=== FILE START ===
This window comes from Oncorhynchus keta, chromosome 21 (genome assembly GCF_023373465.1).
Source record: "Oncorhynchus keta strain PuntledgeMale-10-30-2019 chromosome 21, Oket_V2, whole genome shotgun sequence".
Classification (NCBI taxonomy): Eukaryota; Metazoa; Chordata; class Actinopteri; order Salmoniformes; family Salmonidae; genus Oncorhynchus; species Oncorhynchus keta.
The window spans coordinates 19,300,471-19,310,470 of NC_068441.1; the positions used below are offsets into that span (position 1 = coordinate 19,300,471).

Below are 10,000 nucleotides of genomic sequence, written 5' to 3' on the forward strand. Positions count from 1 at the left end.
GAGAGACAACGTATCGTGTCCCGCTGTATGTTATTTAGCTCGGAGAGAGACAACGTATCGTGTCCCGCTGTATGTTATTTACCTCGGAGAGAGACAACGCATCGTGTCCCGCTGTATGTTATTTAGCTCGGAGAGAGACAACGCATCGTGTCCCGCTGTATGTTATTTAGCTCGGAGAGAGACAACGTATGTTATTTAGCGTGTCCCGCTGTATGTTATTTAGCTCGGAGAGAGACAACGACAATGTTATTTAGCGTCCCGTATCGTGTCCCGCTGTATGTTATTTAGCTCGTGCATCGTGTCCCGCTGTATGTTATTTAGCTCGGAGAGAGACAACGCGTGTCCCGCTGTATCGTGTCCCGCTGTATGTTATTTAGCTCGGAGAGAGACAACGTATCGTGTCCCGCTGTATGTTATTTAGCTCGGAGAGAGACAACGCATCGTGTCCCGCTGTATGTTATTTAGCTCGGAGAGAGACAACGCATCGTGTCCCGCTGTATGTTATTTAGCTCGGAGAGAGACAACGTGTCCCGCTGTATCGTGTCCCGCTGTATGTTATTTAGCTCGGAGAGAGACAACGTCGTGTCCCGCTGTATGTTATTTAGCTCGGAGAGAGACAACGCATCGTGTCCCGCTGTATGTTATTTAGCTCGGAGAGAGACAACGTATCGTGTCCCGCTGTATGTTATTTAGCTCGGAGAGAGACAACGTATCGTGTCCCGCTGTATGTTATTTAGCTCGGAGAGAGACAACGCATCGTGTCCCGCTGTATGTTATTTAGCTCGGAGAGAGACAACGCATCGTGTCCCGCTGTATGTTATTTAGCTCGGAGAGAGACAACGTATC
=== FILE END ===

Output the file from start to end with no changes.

This window comes from Oncorhynchus keta, chromosome 21 (genome assembly GCF_023373465.1).
Source record: "Oncorhynchus keta strain PuntledgeMale-10-30-2019 chromosome 21, Oket_V2, whole genome shotgun sequence".
Classification (NCBI taxonomy): Eukaryota; Metazoa; Chordata; class Actinopteri; order Salmoniformes; family Salmonidae; genus Oncorhynchus; species Oncorhynchus keta.
The window spans coordinates 19,300,471-19,310,470 of NC_068441.1; the positions used below are offsets into that span (position 1 = coordinate 19,300,471).

Below are 10,000 nucleotides of genomic sequence, written 5' to 3' on the forward strand. Positions count from 1 at the left end.
GAGAGACAACGTATCGTGTCCCGCTGTATGTTATTTAGCTCGGAGAGAGACAACGTATCGTGTCCCGCTGTATGTTATTTACCTCGGAGAGAGACAACGCATCGTGTCCCGCTGTATGTTATTTAGCTCGGAGAGAGACAACGCATCGTGTCCCGCTGTATGTTATTTAGCTCGGAGAGAGACAACGTATGTTATTTAGCGTGTCCCGCTGTATGTTATTTAGCTCGGAGAGAGACAACGACAATGTTATTTAGCGTCCCGTATCGTGTCCCGCTGTATGTTATTTAGCTCGTGCATCGTGTCCCGCTGTATGTTATTTAGCTCGGAGAGAGACAACGCGTGTCCCGCTGTATCGTGTCCCGCTGTATGTTATTTAGCTCGGAGAGAGACAACGTATCGTGTCCCGCTGTATGTTATTTAGCTCGGAGAGAGACAACGCATCGTGTCCCGCTGTATGTTATTTAGCTCGGAGAGAGACAACGCATCGTGTCCCGCTGTATGTTATTTAGCTCGGAGAGAGACAACGTGTCCCGCTGTATCGTGTCCCGCTGTATGTTATTTAGCTCGGAGAGAGACAACGTCGTGTCCCGCTGTATGTTATTTAGCTCGGAGAGAGACAACGCATCGTGTCCCGCTGTATGTTATTTAGCTCGGAGAGAGACAACGTATCGTGTCCCGCTGTATGTTATTTAGCTCGGAGAGAGACAACGTATCGTGTCCCGCTGTATGTTATTTAGCTCGGAGAGAGACAACGCATCGTGTCCCGCTGTATGTTATTTAGCTCGGAGAGAGACAACGCATCGTGTCCCGCTGTATGTTATTTAGCTCGGAGAGAGACAACGTATC